Tag: campaigning

The Climate Campaign v Make Poverty History

Over on the Political Climate blog, Andrew Pendleton has been musing on the difference between the 2005 ‘make poverty history’ and ‘stop climate chaos’ campaigns. In his view the climate campaigners have failed to break out of the ‘green wedge’ of environmentalists, whereas MPH went mainstream. His explanation for the differences? MPH used one simple […]

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An effective public campaign (on palm oil)

You know you’ve had an impact when the Economist devotes three pages to your campaign, so hats off to Greenpeace and the other organizations featured in this week’s spread on palm oil. Here are some excerpts: “Palm oil is a popular, cheap commodity, which green activists are doing their best to turn into a commercial […]

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Using mobile phones to combat medicine shortages in Africa

Most of the coverage (and hype) around mobile phones and development is based on their potential to improve access to markets for small farmers, especially those in remote areas and to provide easy ways to transfer small amounts of money in the absence of functioning bank networks. But mobiles, which are rapidly becoming ubiquitous in […]

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The Global Campaign for Education – a model of international activism

‘Global campaigning’ is sometimes criticised for being driven by northern agendas. As one frustrated Indian activist interviewed in the paper discussed here asked ‘what is a global campaign? Does it mean you get a lot of people together in UK, have a Bono concert and ask us here in India to get together and shout? […]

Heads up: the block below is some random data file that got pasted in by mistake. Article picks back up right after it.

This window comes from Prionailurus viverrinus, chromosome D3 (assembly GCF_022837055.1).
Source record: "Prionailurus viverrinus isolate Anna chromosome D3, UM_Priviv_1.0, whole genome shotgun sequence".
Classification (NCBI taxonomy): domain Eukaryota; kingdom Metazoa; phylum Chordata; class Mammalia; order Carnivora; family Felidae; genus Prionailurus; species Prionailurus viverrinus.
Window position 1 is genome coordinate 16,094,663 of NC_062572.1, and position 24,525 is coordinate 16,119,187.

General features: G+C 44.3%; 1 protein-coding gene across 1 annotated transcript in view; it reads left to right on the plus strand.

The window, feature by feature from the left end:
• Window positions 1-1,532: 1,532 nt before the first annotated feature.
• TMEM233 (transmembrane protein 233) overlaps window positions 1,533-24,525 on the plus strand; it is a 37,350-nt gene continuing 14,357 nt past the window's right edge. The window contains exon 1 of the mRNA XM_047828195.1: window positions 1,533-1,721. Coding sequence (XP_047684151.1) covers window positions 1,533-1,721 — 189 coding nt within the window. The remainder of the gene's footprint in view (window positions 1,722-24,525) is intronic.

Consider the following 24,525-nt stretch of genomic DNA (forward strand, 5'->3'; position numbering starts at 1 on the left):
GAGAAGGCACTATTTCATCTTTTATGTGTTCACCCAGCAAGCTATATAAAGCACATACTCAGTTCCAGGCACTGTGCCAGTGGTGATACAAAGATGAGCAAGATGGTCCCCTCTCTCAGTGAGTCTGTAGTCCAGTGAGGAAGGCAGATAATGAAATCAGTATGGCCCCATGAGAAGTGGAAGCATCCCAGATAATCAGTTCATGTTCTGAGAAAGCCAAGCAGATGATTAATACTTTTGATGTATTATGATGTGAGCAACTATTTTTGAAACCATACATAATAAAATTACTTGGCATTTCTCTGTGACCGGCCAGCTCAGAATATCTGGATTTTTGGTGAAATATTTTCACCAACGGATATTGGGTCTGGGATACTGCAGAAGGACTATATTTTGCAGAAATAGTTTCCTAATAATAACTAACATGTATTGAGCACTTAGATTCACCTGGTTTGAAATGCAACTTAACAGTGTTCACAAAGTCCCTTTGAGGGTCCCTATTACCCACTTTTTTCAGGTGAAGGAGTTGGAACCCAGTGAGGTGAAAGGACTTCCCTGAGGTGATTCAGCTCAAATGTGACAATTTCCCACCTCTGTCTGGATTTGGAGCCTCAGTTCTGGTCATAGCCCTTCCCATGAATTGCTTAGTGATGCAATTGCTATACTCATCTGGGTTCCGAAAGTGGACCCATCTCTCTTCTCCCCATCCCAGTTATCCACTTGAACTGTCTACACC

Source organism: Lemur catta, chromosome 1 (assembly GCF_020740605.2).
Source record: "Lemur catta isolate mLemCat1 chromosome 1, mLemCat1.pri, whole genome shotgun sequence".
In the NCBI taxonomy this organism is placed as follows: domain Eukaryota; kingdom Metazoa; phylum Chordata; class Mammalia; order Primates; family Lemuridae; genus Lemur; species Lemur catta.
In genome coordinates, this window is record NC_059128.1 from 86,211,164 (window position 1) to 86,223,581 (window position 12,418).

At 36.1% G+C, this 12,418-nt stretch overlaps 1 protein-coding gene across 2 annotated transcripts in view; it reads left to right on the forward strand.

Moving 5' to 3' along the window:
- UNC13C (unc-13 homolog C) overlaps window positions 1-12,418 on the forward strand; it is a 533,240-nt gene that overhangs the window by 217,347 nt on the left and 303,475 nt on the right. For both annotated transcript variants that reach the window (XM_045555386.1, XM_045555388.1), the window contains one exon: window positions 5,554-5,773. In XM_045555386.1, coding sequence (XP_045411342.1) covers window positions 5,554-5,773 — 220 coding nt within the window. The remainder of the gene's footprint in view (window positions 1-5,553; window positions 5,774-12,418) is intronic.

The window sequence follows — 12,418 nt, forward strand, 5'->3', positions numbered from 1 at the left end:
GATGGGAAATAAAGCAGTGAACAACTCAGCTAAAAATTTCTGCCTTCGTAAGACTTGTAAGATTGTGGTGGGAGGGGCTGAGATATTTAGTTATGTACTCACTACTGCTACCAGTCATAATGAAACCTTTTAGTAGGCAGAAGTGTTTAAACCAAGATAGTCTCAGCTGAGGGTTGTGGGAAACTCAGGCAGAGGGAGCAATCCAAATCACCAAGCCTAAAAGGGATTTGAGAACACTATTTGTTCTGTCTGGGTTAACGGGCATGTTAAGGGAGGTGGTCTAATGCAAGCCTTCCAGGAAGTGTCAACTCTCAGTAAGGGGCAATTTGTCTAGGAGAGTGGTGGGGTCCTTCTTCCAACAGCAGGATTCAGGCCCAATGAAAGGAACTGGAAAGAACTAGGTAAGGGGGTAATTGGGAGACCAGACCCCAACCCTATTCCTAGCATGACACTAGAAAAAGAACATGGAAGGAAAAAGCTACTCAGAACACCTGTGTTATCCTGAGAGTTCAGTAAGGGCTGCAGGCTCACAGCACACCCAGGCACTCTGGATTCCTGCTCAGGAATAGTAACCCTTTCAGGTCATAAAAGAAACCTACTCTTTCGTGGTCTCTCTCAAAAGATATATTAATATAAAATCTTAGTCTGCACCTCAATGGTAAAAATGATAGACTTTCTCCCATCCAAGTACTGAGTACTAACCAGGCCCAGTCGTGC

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The Rights and Wrongs of Food Miles

Professor Tim Lang, who invented the term ‘food miles’, is a gifted campaigner – it’s memorable, immediate and challenges consumers to take action to curb the environmental destruction caused by daft practices like shipping bottled water to markets on the other side of the world. But what if you’re one of the 1.5 million African […]

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Killer facts: a user's guide

‘Killer Facts’, are those punchy, memorable, headline-grabbing statistics that are picked up by the media and politicians and have immediate impact. In influencing terms, the right killer fact can be more effective than dozens of well-researched reports.

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